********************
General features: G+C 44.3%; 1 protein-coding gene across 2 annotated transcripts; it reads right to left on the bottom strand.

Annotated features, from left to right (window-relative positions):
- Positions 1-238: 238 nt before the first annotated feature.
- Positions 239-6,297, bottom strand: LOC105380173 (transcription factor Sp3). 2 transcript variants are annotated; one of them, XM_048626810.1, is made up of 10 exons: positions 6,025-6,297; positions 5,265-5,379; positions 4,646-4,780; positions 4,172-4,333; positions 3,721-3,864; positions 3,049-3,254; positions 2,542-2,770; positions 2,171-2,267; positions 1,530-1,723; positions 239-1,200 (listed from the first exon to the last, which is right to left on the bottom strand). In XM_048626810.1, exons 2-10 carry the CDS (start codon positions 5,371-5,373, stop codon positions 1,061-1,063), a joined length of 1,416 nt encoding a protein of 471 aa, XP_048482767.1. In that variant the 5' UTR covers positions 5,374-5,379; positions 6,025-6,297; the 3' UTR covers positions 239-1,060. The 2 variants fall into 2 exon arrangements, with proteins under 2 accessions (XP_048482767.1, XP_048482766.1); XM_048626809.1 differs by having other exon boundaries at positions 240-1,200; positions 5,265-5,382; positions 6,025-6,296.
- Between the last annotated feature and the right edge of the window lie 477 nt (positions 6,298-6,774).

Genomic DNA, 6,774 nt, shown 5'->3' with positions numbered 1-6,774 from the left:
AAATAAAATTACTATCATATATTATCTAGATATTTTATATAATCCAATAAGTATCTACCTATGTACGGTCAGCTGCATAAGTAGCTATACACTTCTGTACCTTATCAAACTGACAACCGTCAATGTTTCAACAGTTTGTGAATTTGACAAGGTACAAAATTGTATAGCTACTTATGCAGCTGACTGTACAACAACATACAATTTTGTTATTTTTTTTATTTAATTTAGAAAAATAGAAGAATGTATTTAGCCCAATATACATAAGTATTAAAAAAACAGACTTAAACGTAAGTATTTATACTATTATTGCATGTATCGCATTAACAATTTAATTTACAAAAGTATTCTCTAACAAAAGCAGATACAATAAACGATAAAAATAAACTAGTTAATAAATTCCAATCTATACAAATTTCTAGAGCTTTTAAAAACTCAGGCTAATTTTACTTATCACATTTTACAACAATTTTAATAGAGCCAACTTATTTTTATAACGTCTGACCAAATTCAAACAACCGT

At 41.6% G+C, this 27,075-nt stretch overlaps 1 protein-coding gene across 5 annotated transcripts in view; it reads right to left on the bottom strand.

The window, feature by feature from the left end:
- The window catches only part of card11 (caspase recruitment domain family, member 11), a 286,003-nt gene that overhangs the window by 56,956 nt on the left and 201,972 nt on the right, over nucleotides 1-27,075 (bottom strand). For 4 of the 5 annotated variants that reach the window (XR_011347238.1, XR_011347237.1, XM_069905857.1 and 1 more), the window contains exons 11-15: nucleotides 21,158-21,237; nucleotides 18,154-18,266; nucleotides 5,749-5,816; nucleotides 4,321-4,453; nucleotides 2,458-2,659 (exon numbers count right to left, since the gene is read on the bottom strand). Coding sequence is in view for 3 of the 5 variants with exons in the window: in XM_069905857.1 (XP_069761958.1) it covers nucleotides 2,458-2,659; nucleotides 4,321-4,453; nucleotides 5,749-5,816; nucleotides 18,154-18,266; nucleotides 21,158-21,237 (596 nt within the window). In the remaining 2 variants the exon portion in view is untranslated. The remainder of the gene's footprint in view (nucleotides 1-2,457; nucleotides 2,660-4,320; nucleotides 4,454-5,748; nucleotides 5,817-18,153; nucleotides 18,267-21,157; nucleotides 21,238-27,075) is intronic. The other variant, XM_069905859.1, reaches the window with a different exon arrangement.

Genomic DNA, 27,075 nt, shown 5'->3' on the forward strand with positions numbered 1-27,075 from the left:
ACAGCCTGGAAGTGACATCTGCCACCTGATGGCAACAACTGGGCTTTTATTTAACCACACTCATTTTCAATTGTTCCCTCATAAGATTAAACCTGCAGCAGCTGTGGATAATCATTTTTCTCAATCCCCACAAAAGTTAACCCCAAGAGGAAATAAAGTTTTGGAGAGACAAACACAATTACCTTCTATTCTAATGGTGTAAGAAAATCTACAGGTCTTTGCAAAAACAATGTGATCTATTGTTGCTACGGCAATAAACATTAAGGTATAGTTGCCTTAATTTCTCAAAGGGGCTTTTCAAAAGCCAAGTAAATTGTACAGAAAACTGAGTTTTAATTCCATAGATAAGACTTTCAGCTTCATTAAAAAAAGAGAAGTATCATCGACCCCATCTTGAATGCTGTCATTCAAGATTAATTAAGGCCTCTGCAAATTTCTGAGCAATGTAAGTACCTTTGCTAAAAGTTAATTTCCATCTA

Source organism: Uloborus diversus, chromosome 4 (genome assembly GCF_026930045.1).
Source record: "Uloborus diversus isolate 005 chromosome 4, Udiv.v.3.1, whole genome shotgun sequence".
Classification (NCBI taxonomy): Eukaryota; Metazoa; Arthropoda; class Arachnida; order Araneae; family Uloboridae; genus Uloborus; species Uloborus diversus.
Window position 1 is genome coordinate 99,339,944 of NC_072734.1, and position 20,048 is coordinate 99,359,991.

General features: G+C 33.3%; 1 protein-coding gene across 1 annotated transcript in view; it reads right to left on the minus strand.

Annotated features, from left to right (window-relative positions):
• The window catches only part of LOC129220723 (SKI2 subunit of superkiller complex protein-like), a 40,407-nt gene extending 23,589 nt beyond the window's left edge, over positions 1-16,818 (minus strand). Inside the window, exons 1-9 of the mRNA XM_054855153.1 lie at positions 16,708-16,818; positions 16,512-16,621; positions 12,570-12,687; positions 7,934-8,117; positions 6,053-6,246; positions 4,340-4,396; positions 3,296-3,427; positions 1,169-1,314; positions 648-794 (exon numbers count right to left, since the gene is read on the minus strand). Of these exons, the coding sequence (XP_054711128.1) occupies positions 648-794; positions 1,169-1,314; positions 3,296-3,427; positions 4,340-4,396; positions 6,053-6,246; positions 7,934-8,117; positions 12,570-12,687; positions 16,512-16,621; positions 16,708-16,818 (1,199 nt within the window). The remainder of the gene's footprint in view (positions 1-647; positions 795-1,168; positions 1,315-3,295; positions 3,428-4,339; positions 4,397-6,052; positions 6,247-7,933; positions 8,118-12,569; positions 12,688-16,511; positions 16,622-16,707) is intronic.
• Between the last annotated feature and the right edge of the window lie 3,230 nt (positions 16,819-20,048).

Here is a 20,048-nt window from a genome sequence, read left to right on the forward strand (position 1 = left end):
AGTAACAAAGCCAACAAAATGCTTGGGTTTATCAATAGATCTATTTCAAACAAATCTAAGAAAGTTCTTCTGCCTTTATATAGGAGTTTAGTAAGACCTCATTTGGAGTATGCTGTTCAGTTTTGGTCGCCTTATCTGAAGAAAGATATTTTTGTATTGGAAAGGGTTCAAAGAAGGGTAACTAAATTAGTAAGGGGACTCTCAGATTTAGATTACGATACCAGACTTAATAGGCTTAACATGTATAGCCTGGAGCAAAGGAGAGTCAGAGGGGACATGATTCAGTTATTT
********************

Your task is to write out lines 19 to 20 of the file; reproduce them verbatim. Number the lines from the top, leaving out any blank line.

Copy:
• The window catches only part of LOC129220723 (SKI2 subunit of superkiller complex protein-like), a 40,407-nt gene extending 23,589 nt beyond the window's left edge, over positions 1-16,818 (minus strand). Inside the window, exons 1-9 of the mRNA XM_054855153.1 lie at positions 16,708-16,818; positions 16,512-16,621; positions 12,570-12,687; positions 7,934-8,117; positions 6,053-6,246; positions 4,340-4,396; positions 3,296-3,427; positions 1,169-1,314; positions 648-794 (exon numbers count right to left, since the gene is read on the minus strand). Of these exons, the coding sequence (XP_054711128.1) occupies positions 648-794; positions 1,169-1,314; positions 3,296-3,427; positions 4,340-4,396; positions 6,053-6,246; positions 7,934-8,117; positions 12,570-12,687; positions 16,512-16,621; positions 16,708-16,818 (1,199 nt within the window). The remainder of the gene's footprint in view (positions 1-647; positions 795-1,168; positions 1,315-3,295; positions 3,428-4,339; positions 4,397-6,052; positions 6,247-7,933; positions 8,118-12,569; positions 12,688-16,511; positions 16,622-16,707) is intronic.
• Between the last annotated feature and the right edge of the window lie 3,230 nt (positions 16,819-20,048).